The cost of key building materials, such as steel and copper, are falling and subcontractors are charging less, Greenhut said.
"I know it's a terrible time to raise funds," Hoewing said. "But my confidence in raising the funds is very high."
The academy will focus on teaching students science, math and technology to accomplish simulated missions in a team environment, Hoewing said.
The academy will have dormitories, classroom areas and a restaurant. Dormitories will be outfitted to resemble aircraft carrier staterooms, and classes will be conducted in simulated ready rooms.
The academy has partnered with Orlando-based Imagine Creative Technology for 42 flight simulators, including 12 F/A-18 Hornet simulators.
Imagine Creative Technology is run by Marc Watson, a former Universal Studios, Orlando, executive who has helped develop park attractions.
The academy is also working with the University of West Florida, the University of Central Florida, and the Andrews Institute to develop the program's curriculum, Hoewing said.
Hoewing said the sessions, for about 265 middle and high school students, will be 5½ days. Each session will cost $895 per student, but scholarships will be available through public and private grants.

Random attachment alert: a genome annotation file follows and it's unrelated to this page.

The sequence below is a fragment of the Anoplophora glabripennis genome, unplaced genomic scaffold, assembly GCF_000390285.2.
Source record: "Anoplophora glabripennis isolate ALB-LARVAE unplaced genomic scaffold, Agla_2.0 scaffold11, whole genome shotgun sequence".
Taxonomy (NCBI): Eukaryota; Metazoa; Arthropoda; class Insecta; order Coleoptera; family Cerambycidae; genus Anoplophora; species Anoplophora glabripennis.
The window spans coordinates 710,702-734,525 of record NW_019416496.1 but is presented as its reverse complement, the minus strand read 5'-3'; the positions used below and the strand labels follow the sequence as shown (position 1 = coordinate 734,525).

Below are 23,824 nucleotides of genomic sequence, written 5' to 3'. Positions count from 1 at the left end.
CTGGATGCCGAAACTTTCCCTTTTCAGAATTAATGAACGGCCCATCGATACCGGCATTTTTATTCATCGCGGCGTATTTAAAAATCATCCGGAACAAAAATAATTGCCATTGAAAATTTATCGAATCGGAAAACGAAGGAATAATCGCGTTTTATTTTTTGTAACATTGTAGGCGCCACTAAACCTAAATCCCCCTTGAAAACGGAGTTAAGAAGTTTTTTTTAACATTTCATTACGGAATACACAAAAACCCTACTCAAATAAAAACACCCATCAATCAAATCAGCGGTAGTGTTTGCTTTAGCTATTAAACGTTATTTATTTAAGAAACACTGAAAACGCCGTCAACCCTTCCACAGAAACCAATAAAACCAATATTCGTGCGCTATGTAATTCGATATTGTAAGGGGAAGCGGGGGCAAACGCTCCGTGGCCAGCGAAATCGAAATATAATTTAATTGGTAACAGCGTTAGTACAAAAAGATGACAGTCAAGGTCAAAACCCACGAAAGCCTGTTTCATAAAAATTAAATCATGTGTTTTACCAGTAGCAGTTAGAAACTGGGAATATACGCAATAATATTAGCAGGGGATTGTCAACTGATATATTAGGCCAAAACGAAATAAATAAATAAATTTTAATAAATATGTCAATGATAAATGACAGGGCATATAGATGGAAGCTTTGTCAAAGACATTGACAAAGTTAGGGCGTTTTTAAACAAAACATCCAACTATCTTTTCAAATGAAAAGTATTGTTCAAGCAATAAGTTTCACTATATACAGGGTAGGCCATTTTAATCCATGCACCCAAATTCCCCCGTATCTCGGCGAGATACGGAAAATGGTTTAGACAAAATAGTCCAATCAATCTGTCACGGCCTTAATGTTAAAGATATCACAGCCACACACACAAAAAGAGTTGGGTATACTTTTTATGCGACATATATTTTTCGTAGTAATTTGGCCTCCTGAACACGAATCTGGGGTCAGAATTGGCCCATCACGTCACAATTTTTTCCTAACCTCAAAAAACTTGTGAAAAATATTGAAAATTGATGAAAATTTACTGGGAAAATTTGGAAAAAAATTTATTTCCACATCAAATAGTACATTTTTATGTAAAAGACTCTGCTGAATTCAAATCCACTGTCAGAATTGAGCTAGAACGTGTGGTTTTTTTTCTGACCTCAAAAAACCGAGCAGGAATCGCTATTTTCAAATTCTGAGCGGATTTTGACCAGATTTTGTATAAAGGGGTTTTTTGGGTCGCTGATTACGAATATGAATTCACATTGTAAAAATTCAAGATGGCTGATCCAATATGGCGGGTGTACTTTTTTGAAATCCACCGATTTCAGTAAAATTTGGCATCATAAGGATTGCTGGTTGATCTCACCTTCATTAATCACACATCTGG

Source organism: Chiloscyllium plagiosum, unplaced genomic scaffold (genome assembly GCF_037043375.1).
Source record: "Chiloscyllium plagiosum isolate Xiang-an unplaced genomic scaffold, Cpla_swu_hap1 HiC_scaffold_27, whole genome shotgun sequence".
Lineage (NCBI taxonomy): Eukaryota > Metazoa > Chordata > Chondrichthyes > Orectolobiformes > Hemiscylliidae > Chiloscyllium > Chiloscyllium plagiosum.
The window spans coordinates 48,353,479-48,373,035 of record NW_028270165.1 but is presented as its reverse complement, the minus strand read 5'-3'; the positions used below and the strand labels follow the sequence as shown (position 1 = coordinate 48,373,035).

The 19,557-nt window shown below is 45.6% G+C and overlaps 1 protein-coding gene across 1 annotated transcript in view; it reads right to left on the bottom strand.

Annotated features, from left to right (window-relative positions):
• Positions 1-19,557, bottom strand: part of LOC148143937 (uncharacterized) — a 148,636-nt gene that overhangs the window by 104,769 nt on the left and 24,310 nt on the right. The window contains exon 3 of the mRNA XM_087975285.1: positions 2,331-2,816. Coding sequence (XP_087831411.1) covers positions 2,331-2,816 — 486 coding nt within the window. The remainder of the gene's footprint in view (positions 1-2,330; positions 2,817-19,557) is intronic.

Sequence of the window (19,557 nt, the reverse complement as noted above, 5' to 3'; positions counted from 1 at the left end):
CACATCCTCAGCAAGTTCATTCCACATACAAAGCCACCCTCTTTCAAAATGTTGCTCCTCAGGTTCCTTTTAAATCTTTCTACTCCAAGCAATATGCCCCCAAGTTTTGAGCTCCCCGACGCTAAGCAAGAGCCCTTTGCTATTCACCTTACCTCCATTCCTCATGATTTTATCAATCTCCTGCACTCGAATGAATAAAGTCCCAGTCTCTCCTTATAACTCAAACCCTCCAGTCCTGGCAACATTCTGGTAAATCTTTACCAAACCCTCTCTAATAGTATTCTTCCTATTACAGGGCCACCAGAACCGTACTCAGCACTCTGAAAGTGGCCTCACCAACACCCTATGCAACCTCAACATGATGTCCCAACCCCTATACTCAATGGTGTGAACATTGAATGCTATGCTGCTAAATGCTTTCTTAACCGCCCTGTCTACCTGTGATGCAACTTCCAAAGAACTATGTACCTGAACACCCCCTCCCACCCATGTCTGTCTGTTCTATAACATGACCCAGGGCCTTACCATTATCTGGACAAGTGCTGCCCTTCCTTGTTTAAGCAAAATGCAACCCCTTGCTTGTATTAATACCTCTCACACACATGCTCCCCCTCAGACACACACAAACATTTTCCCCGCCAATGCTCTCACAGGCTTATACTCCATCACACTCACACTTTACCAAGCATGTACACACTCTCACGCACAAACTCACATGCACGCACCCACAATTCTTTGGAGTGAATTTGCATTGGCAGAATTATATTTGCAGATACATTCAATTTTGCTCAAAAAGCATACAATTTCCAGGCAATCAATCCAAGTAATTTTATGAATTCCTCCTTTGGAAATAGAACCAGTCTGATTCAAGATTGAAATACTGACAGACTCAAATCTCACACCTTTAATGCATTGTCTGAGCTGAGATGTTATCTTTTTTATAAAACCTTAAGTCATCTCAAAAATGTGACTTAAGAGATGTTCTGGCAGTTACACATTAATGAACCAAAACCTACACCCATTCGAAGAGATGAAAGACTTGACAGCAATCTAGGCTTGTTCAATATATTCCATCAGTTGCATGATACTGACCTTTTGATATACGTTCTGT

"My vision is that about half of the kids who attend the National Flight Academy are on some sort of scholarship," he said.
Retired Navy Lt. Cmdr. Sam Shilling, who taught for 11 years in the Escambia County School District, is the coordinator of the Flight Adventure Deck at the museum, which offers more than 30 hands-on exhibits for students.
He said the academy would benefit not only the students but the nation because of the high-tech lessons they would learn.
"The youth of our country are falling behind the rest of the world in stem subjects such as science, technology, engineering and math," he said. "And I've learned as an educator that students learn a lot better if they can put their hands on something rather than just have their nose in a book."
Victoria Glass, who turns 17 next month, knows that similar camps and academies motivate young people to aim for professions that few dream possible.
Glass, a junior in the Pensacola High School International Baccalaureate program, received a scholarship to space camp in Huntsville, Ala., in 2007.